Max likelihood objective are used to train our model. The parameters Θ is the parameter set in our model. It consists of the parameters W and b of each neural layer, and the model parameters in the CRF layer.

Given the training examples set \(\mathcal {B}\), the log-likelihood objective function is defined as:

$$ L(\Theta) = \frac{1}{|\mathcal{B}|}\sum_{(x_{n},y_{n}) \in \mathcal{B}}logP(y_{n}|x_{n}) +\frac{\lambda}{2} \parallel \Theta \parallel^{2} $$

where logP(y n |x n ) is the log probability of y n and λ is a regularization parameter.

To maximum the objective, we use online learning to train our model, and the AdaGrad algorithm [35] is used to update the model parameters. The parameter update at time t for the j-th parameter θ j,t is defined as follows:

$$ \theta_{j,t} = \theta_{j,t-1} - \frac{\alpha}{\sqrt{\sum_{\tau =1}^{t}g_{j,\tau}^{2}}}g_{j,t} $$

where α is the initial learning rate, and g j,τ is the subgradient for the j-th parameter at time τ.

Word embedding

Word embeddings are distributed representations and capture distributional syntactic and semantic information of the word. Several types of word embeddings trained from different external sources are used in our LSTM-RNN models. Here we will give a brief description of these pre-trained word embeddings.


Collobert et al. (2011) [12] propose a neural network framework for various NLP tasks. To give their network a better initialization, they introduce a new neural network model to compute the word embeddings. The main idea for the neural network is to output high scores for positive examples and low scores for negative examples. The positives example are the word windows in a large unlabeled corpus, and the negative examples are the windows where one word is replaced by a random word.

They releases the word embeddings with the 130K vocabulary words [36]. The dimension of the SENNA word embedding is 50 and they are trained for about 2 months, over English Wikipedia.


Another start-of the-art method word2vec [23, 24] can be used to learn word embeddings from large corpus efficiently. They propose the continuous bag-of-words (CBOW)model and the skip-gram model for computing word embeddings.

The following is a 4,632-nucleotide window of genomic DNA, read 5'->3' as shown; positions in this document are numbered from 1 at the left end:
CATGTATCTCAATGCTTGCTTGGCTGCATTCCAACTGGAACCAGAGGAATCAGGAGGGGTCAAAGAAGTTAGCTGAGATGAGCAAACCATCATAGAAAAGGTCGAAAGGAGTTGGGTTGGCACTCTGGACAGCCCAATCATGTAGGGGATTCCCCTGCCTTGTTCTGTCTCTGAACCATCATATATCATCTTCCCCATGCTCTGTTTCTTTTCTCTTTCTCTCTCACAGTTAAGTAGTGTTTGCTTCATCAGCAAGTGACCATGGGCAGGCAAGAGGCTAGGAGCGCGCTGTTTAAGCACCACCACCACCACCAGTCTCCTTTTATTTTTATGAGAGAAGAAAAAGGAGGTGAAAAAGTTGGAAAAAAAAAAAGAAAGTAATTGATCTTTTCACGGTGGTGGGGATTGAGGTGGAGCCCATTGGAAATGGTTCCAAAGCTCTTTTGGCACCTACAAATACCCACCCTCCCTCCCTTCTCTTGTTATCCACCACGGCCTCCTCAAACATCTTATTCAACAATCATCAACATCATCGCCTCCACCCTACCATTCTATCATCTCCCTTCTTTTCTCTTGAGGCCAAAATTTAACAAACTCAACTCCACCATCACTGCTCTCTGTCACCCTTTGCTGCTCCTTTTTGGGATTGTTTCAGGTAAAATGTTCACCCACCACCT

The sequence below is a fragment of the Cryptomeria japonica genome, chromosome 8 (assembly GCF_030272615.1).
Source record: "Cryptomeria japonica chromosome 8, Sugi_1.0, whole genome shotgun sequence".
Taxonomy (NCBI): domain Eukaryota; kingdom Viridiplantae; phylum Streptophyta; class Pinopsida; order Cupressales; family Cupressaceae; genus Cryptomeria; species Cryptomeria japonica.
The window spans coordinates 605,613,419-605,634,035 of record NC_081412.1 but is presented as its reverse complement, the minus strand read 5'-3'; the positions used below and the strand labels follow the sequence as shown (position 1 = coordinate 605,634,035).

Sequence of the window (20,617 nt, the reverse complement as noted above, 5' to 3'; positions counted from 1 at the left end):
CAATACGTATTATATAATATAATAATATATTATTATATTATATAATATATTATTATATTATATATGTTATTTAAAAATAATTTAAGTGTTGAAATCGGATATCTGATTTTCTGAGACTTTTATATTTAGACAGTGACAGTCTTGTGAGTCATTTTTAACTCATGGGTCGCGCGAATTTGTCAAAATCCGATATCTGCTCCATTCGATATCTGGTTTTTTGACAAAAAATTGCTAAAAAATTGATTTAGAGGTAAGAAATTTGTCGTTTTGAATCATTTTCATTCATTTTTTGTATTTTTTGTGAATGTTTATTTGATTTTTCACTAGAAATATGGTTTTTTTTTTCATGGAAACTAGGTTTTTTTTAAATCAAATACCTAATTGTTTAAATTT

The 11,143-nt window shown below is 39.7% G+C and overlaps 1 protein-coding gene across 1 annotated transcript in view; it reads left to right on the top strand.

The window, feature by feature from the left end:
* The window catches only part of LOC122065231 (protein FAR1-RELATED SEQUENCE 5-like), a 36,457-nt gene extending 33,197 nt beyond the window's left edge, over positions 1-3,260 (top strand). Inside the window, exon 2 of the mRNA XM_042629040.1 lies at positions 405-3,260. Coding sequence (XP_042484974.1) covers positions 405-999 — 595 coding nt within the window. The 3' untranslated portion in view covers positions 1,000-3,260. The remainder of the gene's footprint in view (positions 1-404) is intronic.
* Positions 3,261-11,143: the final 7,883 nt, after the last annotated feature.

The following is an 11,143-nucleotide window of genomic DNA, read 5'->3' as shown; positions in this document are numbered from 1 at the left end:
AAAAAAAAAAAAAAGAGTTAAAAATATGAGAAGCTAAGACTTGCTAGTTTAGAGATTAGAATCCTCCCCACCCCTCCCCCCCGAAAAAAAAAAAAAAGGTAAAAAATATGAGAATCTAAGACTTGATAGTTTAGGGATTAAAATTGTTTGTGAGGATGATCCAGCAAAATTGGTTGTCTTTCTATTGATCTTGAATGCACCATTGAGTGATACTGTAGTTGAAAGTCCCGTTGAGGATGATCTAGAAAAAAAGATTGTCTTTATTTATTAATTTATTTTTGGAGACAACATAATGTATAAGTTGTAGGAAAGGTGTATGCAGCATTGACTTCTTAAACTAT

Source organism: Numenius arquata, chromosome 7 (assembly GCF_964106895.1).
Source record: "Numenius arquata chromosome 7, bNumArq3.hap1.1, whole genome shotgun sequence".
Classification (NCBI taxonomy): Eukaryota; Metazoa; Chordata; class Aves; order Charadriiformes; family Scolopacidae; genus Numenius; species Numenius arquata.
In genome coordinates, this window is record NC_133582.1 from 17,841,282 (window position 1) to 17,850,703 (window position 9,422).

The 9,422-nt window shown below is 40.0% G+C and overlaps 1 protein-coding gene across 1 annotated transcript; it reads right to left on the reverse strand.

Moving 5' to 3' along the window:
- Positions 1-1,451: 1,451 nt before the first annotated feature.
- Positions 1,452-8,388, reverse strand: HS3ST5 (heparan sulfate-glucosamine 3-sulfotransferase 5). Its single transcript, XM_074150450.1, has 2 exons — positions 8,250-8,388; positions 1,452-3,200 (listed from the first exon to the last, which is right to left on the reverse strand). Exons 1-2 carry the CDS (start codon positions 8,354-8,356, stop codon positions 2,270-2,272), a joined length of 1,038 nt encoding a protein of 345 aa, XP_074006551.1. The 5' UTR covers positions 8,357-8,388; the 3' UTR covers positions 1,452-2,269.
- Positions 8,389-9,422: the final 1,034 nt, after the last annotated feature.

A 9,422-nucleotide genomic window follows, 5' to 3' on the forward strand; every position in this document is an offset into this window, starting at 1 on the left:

They release pre-trained vectors with 3 million vocabulary words. The dimension of the word2vec word embeddings is 300 and the training corpus is part of Google News dataset [37].

Biomedical embeddings

Since we work on biomedical text, which is different from the above general domain corpora, domain-specific embeddings are trained using the word2vec CBOW model from a set of unannotated data. The corpus contains all full-text documents from the PubMed Central Open Access subset [38].

For comparison with SENNA and Google word2vec embeddings, we learn word embeddings (vocabulary size 5.86 million) of 50- and 300-dimensions using the word2vec tool [23, 24].

Results and discussion

Data sets

We evaluate our neural network model on two publicly available corpora: the BioCreAtIvE II GM corpus and JNLPBA corpus, for system comparison with existing BNER tools. The GM corpus consists of 20,000 sentences (15,000 sentences for training and 5000 sentences for test) from MEDLINE, where gene/gene product names(grouped into only one semantic type) were manually annotated. On the other hand, the JNLPBA corpus consists of 22,402 sentences (18,546 training sentences and 3856 test sentences) from MEDLINE abstracts. The manual annotated entities in JNLPBA corpus contains five types, namely DNA, RNA, protein, cell line, and cell type. In addition,10% of the training set are randomly split as the development data to tune hyper-parameters during training. Table 1 shows the statistics of the two corpora.

Table 1 Statistics of the datasets

Evaluation metric

We evaluate the results in the same way as the two shared tasks, using precision (P), recall (R) and F1 score (F1):

$$ P = \frac{TP}{TP+FP} $$
$$ R = \frac{TP}{TP+FN} $$
$$ {}F1 = \frac{2 \times P \times R}{P + R} $$